In 2014, Mellow, Inc. released the Mellow for $399, billing it as “the world’s first smart sous-vide machine” — one that promised to automatically weigh and then heat and cool your specified foods for a perfect slow-cooked result, even adjusting that timing mid-cook to match your changing schedule. But now, the company is taking away those smarts from existing owners unless they pay $6 a month, or $48 for an annual subscription.
As SlashGear’s Chris Davies reports, Mellow owners were surprised to find they couldn’t cook a meal this week until they updated the app, only to discover that the app update barred them from using most of the cooker’s previously free “smart” features without paying for the new “Premium Subscription.”
Not everything is locked behind a paywall: Mellow’s manual mode still lets you set the cooker’s temperature from your phone remotely, but you can buy comparatively dumb sous-vide gadgets — even well-reviewed ones like the Anova Nano — for $129. The Mellow originally cost $399 brand-new, and though it’s currently on sale for $149, it’s likely most buyers paid the typical asking price of $200-$300 to get one.
Late Monday evening, Mellow released a statement on Instagram explaining the justifications for its “premium” plan, citing financial hardships in the wake of the coronavirus pandemic and claiming that many potential investors and acquirers interested in the company walked away, and arguing that the servers responsible for the cooker’s smart features cost too much to operate. The Instagram post has since disappeared, but SlashGear saved a copy of its text first:
Mellow was launched in 2014 by 2 founders out of Lisbon, Portugal. Unfortunately these founders did not think of the future when they built Mellow V1. Mellow was built with WiFi only and uses outside servers to run its systems and software. Their [sic] is no turning back. These servers and systems cost a lot of money each month and the bills are based on the usage of all the Mellows. Not only did the founders lose over $3 million dollars of their investors money but they also had no plan on ow the [sic] would pay for the future bills after they sold their Mellows. In 2018 Mellow was going to shut down. If the company shut down all of the Mellows that were in people’s homes would be useless. To save the company one of the early investors stepped in to try and do everything he could.
After 2 years the company was again on the verge of shutting down. Although lots of progress was made, once COVID hit any potential investors or acquirers that the company was talking to walked away. The new owners dug deep to try and figure out a way to save the company. Passionate about the product and not wanting to see it all gone the new team came up with the only solution. That solution was to start charging a monthly subscription to use the app. At first we were going to charge for all features but after some back and forth it was decided to keep the manual mode free and charge for the other features. And that is what was done.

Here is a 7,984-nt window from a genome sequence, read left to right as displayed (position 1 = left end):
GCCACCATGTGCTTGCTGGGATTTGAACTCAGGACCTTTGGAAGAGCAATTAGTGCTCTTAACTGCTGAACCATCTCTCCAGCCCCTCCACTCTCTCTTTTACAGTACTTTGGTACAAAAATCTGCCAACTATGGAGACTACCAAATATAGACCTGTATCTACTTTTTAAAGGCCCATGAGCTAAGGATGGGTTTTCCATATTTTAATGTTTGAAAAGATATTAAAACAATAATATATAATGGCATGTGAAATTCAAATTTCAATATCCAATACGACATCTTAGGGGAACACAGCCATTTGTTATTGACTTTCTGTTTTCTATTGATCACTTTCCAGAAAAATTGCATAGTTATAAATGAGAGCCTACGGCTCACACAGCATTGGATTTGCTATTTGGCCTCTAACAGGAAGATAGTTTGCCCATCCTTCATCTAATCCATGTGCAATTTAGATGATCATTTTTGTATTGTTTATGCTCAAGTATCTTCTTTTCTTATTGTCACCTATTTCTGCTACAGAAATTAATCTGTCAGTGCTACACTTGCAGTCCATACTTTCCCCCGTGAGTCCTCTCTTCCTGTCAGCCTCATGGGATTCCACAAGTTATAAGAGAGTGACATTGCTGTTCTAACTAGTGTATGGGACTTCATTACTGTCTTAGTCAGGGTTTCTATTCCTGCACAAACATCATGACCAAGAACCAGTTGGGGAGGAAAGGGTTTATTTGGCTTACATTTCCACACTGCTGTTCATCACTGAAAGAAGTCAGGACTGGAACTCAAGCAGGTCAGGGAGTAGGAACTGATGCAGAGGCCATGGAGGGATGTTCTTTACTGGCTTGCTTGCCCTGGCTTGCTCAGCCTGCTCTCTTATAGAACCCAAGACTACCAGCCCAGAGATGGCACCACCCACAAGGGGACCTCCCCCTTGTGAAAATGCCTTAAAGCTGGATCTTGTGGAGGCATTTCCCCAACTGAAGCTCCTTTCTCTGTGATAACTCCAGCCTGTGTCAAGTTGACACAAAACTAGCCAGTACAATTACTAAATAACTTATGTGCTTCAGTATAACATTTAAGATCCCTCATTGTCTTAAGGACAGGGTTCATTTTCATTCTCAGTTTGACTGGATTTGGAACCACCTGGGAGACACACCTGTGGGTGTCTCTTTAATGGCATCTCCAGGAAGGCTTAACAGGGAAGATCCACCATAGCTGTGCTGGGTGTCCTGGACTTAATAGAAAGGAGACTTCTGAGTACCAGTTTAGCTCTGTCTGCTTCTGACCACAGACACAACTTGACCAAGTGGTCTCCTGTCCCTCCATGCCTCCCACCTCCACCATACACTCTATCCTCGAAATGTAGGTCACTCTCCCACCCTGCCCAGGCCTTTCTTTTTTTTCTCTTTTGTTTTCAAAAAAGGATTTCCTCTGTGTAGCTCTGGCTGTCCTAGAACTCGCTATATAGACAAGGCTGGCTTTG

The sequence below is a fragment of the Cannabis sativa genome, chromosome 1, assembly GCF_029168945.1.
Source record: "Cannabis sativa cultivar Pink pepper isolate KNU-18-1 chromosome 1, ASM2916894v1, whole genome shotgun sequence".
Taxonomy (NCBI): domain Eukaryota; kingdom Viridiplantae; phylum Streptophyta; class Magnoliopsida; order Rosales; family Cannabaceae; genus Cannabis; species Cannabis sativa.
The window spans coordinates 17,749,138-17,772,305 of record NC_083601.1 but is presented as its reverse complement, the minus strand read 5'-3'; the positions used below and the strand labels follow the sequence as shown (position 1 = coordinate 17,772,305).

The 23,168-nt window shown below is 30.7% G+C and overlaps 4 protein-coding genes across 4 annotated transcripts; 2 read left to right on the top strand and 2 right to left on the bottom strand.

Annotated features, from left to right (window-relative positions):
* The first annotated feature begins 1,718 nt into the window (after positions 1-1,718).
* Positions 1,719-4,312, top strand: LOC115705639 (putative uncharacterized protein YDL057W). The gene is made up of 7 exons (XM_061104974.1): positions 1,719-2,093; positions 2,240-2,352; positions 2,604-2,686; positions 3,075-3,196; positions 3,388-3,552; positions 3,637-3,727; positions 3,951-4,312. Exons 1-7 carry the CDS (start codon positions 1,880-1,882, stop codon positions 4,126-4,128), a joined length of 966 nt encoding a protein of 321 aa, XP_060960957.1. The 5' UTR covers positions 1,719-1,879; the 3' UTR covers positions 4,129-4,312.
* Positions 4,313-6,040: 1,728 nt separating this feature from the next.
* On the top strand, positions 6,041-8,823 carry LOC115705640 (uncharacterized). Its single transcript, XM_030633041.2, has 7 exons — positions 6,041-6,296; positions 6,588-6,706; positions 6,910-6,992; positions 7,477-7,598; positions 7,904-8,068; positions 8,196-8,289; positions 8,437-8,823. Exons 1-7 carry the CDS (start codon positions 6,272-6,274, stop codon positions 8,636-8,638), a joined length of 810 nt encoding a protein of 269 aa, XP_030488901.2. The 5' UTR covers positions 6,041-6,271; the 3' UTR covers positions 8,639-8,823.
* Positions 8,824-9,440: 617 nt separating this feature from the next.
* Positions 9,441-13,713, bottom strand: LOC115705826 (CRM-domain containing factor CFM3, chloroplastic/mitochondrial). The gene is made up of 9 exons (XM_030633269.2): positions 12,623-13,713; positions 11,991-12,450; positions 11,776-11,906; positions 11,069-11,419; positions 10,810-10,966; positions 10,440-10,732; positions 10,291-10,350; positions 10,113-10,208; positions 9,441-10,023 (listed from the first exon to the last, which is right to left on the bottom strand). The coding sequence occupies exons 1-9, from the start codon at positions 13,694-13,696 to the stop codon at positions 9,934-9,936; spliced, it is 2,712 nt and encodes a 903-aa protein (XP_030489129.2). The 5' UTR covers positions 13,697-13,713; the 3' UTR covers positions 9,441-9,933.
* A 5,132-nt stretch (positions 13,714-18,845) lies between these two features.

We know some of you are really mad and we understand. We know some of you understand and we are very appreciative. We hope in time you will forgive us and support us during these trying times. Thanks [sic] you for listening.
It’s true that other smart home gadget companies have abandoned their products altogether instead of keeping them running. Logitech’s Alexa-powered Harmony Express remote is just one of the most recent examples, though in that case Logitech offered exchanges and full refunds.
Following the update, some users have left negative reviews of the app on the App Store and Google Play to express disdain for the new paid services; one user wrote the new premium plan was a “bait and switch.” Some Kickstarter backers that chipped in to crowdfund the second generation of Mellow’s sous-vide gadget demanded refunds following the announcement. The Mellow team says pandemic travel bans and restrictions are forcing it to delay the release of that second-gen product by six months as well.
Mellow is not the only smart home tech company to try asking for more money for things that were originally supposed to be free. In May, Wink announced that it would require customers to pay a $5 per month fee to access its smart home features that were previously free, again citing the pandemic’s financial strains. Earlier this month, smart home company Wyze announced a pay-what-you-want model to access its AI-powered person detection feature.
You can see some of Mellow’s early promises via the Internet Archive here.